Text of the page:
Prehistoric henge unearthed in Kent
|An aerial view of the site [Credit: Canterbury Archaeological Trust]|
Dr John Hammond, a specialist in prehistory at Canterbury Archeological Trust, which carried out the work, said: “This is an incredibly important site. It’s the second confirmed henge monument to be found in Kent [the first was in Ringlemere near Sandwich] and dates back to the period of Stone Henge. It’s incredibly exciting and we look forward to finding out more about how our ancestors lived 5,000 years ago. At the moment it’s a site of regional importance, but in two years’ time we could be talking about one of national importance.”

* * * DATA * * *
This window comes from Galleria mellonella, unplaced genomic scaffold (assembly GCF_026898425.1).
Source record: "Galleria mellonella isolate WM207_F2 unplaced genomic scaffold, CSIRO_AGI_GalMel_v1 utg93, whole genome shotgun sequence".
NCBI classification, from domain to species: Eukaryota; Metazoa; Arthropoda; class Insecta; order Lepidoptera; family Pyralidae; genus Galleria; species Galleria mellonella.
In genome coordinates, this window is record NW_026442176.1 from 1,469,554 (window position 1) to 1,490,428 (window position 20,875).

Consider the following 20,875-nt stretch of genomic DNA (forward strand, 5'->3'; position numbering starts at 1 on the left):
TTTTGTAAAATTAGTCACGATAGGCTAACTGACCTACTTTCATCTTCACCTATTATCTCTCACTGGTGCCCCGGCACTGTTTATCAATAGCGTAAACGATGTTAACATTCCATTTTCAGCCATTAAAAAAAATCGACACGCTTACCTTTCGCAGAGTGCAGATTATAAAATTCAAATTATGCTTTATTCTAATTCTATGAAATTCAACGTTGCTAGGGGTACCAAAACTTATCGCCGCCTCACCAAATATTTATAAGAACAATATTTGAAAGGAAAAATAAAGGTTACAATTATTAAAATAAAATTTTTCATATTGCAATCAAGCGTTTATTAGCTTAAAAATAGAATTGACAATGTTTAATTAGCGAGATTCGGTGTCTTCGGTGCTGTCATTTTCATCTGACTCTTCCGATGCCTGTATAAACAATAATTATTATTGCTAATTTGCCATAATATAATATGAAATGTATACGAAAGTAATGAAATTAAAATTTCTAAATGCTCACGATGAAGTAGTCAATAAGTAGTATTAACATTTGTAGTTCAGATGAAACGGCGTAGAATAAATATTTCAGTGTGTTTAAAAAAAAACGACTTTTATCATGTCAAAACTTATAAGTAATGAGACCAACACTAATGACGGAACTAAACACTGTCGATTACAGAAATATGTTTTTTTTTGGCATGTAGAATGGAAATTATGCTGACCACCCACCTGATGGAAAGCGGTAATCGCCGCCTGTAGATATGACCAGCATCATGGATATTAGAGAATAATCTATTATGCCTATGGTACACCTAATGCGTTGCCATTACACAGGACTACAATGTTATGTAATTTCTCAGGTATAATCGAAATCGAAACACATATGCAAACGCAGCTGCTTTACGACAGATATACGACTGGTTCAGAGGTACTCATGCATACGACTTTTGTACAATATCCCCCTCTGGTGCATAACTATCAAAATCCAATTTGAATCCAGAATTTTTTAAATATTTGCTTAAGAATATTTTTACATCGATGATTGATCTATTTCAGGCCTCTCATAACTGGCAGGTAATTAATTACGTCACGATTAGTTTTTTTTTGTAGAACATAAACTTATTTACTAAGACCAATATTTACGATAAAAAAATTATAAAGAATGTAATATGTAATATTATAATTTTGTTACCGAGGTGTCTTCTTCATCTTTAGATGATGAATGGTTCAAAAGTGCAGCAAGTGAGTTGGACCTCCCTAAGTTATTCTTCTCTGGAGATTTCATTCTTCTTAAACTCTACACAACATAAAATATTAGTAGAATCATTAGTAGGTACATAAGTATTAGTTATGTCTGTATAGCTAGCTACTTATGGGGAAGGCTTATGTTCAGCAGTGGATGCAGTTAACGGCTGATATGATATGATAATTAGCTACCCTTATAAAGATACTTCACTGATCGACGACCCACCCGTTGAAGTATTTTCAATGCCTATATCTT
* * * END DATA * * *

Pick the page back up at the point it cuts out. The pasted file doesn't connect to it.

The trust began investigating the site - part of Meads housing estate - last November.
It was organised ahead of a proposed housing development by Abbey New Homes and followed a dig in 2008 at a neighbouring site which uncovered an Anglo-Saxon cemetery as well as Neolithic, Bronze Age burials.
|A horse's skeleton was among the finds [Credit: Canterbury Archaeological Trust]|
A group of four Anglo-Saxon graves were also discovered. These were thought to be “outliers” from the cemetery found during the 2008 dig. The graves contained a few personal items but the bodies they were buried with did not survive.
Dr Hammond, who also teaches archaeology at the University of Kent, said: “As our research continues, we hope to be able to build up a good picture of life in the Murston and Iwade areas during the early Bronze Age, which at this time is something we only have a very limited understanding about.
“To find a monument of this kind is very rare.”
For more information, visit the Canterbury Archaeological Trust's website
Author: Andrew Gray | Source: Kent Online [June 07, 2013]